- 16th July – Arrive at the Old Palace of Langley, Oxfordshire, a crown property.
- 21st July – Arrive at Sudeley Castle, Gloucestershire, a crown property. The rest of the court was lodged at Winchcombe Abbey.
- 26th July – Arrive at Tewkesbury Abbey, Gloucestershire.
- 31st July – Entry into Gloucester, stay in Gloucester. Henry and Anne were welcomed to the city by John Falconer, Mayor of Gloucester, his aldermen, sheriffs and burgesses. The royal couple probably stayed in the Abbot’s Lodgings at Gloucester Abbey. William Parker was the abbot then.
- 2nd August – Arrive at Painswick, Gloucestershire.
3rd August – Hunting around Coberly and Miserden, Gloucestershire.
- 7th August – Departure from Gloucester Abbey. Stay the night at Leonard Stanley, Gloucestershire. Henry and Anne probably stayed at the Priory of Stanley St Leonard or one of its properties.
- 8th August – Arrive at Berkeley Castle, Gloucestershire, a crown property.
- 14th August – Arrive at Thornbury Castle, Gloucestershire.
- 23rd August – Arrive at Acton Court, Gloucestershire, two days later than originally planned. Acton Court was the home of Sir Nicholas Poyntz, a royal favourite and zealous Reformer. In order to impress his royal visitors, Poyntz had added an entire new wing to his home. The wing had to be built quickly, so that it was finished in time for the visit, and so did not have proper foundations. Poyntz made it luxurious and fit for a king and queen by furnishing it with the latest luxury items, such as Venetian glass and Italian maiolica. He also modelled the rooms on those of the royal properties, Hampton Court Palace and Whitehall Palace.
- 25th August – Arrive at Little Sodbury Manor, Gloucestershire, home of the Walshe family. Like their nephew, Sir Nicholas Poyntz, Sir John and Lady Anne Walshe were keen Reformers and had even hired Bible translator William Tyndale as a tutor for their children.
- 27th August – Arrive at Bromham House, Wiltshire, home of the queen’s vice-chamberlain, Sir Edward Baynton, who was also a keen Reformer.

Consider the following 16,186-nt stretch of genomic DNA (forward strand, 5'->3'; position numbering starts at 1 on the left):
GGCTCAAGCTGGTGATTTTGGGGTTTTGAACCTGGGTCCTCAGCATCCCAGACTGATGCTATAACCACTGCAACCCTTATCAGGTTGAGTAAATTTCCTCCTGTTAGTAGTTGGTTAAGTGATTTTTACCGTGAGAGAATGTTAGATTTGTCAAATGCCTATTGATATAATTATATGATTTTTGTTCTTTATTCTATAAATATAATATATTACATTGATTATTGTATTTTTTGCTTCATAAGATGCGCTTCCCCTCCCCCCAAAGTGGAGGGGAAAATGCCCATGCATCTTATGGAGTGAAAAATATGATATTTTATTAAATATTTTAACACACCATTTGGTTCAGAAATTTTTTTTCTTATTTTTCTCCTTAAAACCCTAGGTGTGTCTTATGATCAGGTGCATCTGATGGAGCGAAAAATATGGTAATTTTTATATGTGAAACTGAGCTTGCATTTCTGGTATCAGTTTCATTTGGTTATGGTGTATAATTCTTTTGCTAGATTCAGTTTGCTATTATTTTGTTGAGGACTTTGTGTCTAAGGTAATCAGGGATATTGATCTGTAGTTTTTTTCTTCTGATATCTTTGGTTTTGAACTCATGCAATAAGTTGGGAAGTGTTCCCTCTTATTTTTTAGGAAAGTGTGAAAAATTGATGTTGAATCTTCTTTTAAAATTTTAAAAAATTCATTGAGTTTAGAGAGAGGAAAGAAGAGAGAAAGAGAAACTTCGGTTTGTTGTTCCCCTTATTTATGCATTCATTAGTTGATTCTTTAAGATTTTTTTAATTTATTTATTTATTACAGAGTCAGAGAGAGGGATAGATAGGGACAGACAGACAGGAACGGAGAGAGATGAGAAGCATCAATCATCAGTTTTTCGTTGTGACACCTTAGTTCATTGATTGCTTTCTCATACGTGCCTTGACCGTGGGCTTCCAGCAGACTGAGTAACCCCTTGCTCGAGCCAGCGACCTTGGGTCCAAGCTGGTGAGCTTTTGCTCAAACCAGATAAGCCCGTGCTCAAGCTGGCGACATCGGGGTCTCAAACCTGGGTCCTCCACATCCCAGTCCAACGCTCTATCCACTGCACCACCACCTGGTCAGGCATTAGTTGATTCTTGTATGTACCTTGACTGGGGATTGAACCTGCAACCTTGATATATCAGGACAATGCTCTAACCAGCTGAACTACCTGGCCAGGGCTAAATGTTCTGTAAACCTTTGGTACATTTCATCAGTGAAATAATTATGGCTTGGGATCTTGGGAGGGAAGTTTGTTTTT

- 3rd September – Arrive at Wulfhall (Wolfhall, Wolf Hall), Wiltshire, home of Sir John Seymour, father of the future Queen Jane Seymour.
- 10th September – Arrive at Thruxton, Hampshire, home of Thomas Lisle.
- 11/12th September – Arrive at Hurstborne Priors, Hampshire, owned by the Priory of St Swithun.
- 12/13th September – Arrive at Winchester, Hampshire. It is believed that the royal couple stayed at Wolvesey Palace, the bishop’s palace.
- 19th September – Consecration of Edward Fox, Hugh Latimer and John Hilsey, all reformers, as bishops at Winchester Cathedral.
- 20th to 26th September – Probable stay at Bishop’s Waltham, Hampshire, probably at the bishop’s palace.
- 26th September – Back to Winchester.
- Around 30th September – Departure from Winchester, arrive at Southampton, Hampshire. The couple probably stayed at Southampton Castle or the property now known as the Tudor House Museum on Bugle Street. This house was owned by Sir Richard Lyster, a royal favourite.
- 4th October – Arrive at Portchester Castle, Hampshire. Henry and Anne probably stayed in the King’s Lodgings there.
- 9th October – Arrive at Church House, Salisbury, Wiltshire, which belonged to John Tuchet, 8th Baron Audley.
- 10th October – Arrive at the Park and Palace of Clarendon, Wiltshire.
- 15th October – Arrive at The Vyne, Hampshire, home of William, Lord Sandys, Lord Chamberlain of the Royal Household.
- 19th October – Arrive at Basing House, Hampshire, home of Sir William Paulet, Comptroller of the King’s Household.
- 21st October – Arrive at Bramshill House, Hampshire. Henry and Anne had been meant to travel from Basing to Elvetham, owned by Sir Edward Seymour, but plans changed and the couple ended up staying at Bramshill House, home of Lord and Lady Daubenay
- 22nd October – Arrive at Easthampstead, Berkshire, a crown property.
- 26th October – Depart Easthampstead for Windsor.
- Acton Court, Henry VIII and Anne Boleyn – The Royal Progress of 1535
- Did Mark Smeaton father Anne Boleyn’s baby? – An article challenging the theory that Anne Boleyn slept with Mark Smeaton on the 1535 royap progress and that he was the father of the baby she miscarried in January 1536.
Notes and Sources
- Ridgway, Claire (2015) Tudor Places of Great Britain, MadeGlobal Publishing.
- Letters and Papers, Foreign and Domestic, Henry VIII, Volume 8, January-July 1535, 989.
- Morris, Sarah and Grueninger, Natalie (2013) In the Footsteps of Anne Boleyn, Amberley, p. 176-270.
- Hawkyard, Alasdair. “Poyntz, Sir Robert (b. late 1440s, d. 1520).” (includes Sir Nicholas Poyntz) in Oxford Dictionary of National Biography, edited by H. C. G. Matthew and Brian Harrison. Oxford: OUP, 2004. Online ed., edited by David Cannadine, September 2015. http://www.oxforddnb.com/view/article/70796 (accessed August 19, 2016).